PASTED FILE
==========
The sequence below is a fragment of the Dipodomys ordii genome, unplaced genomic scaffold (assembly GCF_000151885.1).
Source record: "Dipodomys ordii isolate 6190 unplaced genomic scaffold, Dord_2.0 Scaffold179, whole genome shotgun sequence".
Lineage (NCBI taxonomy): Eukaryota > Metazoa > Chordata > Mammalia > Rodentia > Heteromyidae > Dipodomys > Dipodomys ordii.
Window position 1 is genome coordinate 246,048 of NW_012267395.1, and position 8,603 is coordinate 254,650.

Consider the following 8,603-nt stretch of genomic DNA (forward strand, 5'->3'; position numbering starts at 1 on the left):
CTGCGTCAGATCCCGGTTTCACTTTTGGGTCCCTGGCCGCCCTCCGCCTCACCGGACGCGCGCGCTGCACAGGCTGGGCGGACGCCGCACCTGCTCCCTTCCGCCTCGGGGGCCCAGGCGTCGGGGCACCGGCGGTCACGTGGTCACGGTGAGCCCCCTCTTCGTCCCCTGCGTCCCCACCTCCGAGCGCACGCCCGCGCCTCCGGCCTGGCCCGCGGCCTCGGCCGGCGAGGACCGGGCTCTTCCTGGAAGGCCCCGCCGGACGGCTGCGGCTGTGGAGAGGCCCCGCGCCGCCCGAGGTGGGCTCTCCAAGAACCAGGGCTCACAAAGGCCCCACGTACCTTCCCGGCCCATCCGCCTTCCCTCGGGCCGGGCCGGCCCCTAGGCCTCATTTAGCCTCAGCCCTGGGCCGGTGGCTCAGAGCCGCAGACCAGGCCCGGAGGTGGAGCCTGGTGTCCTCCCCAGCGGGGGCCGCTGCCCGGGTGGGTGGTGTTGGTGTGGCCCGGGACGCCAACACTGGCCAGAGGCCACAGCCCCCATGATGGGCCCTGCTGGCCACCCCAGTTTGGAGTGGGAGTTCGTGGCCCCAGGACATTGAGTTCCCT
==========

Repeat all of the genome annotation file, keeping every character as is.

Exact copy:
The sequence below is a fragment of the Dipodomys ordii genome, unplaced genomic scaffold (assembly GCF_000151885.1).
Source record: "Dipodomys ordii isolate 6190 unplaced genomic scaffold, Dord_2.0 Scaffold179, whole genome shotgun sequence".
Lineage (NCBI taxonomy): Eukaryota > Metazoa > Chordata > Mammalia > Rodentia > Heteromyidae > Dipodomys > Dipodomys ordii.
Window position 1 is genome coordinate 246,048 of NW_012267395.1, and position 8,603 is coordinate 254,650.

Consider the following 8,603-nt stretch of genomic DNA (forward strand, 5'->3'; position numbering starts at 1 on the left):
CTGCGTCAGATCCCGGTTTCACTTTTGGGTCCCTGGCCGCCCTCCGCCTCACCGGACGCGCGCGCTGCACAGGCTGGGCGGACGCCGCACCTGCTCCCTTCCGCCTCGGGGGCCCAGGCGTCGGGGCACCGGCGGTCACGTGGTCACGGTGAGCCCCCTCTTCGTCCCCTGCGTCCCCACCTCCGAGCGCACGCCCGCGCCTCCGGCCTGGCCCGCGGCCTCGGCCGGCGAGGACCGGGCTCTTCCTGGAAGGCCCCGCCGGACGGCTGCGGCTGTGGAGAGGCCCCGCGCCGCCCGAGGTGGGCTCTCCAAGAACCAGGGCTCACAAAGGCCCCACGTACCTTCCCGGCCCATCCGCCTTCCCTCGGGCCGGGCCGGCCCCTAGGCCTCATTTAGCCTCAGCCCTGGGCCGGTGGCTCAGAGCCGCAGACCAGGCCCGGAGGTGGAGCCTGGTGTCCTCCCCAGCGGGGGCCGCTGCCCGGGTGGGTGGTGTTGGTGTGGCCCGGGACGCCAACACTGGCCAGAGGCCACAGCCCCCATGATGGGCCCTGCTGGCCACCCCAGTTTGGAGTGGGAGTTCGTGGCCCCAGGACATTGAGTTCCCT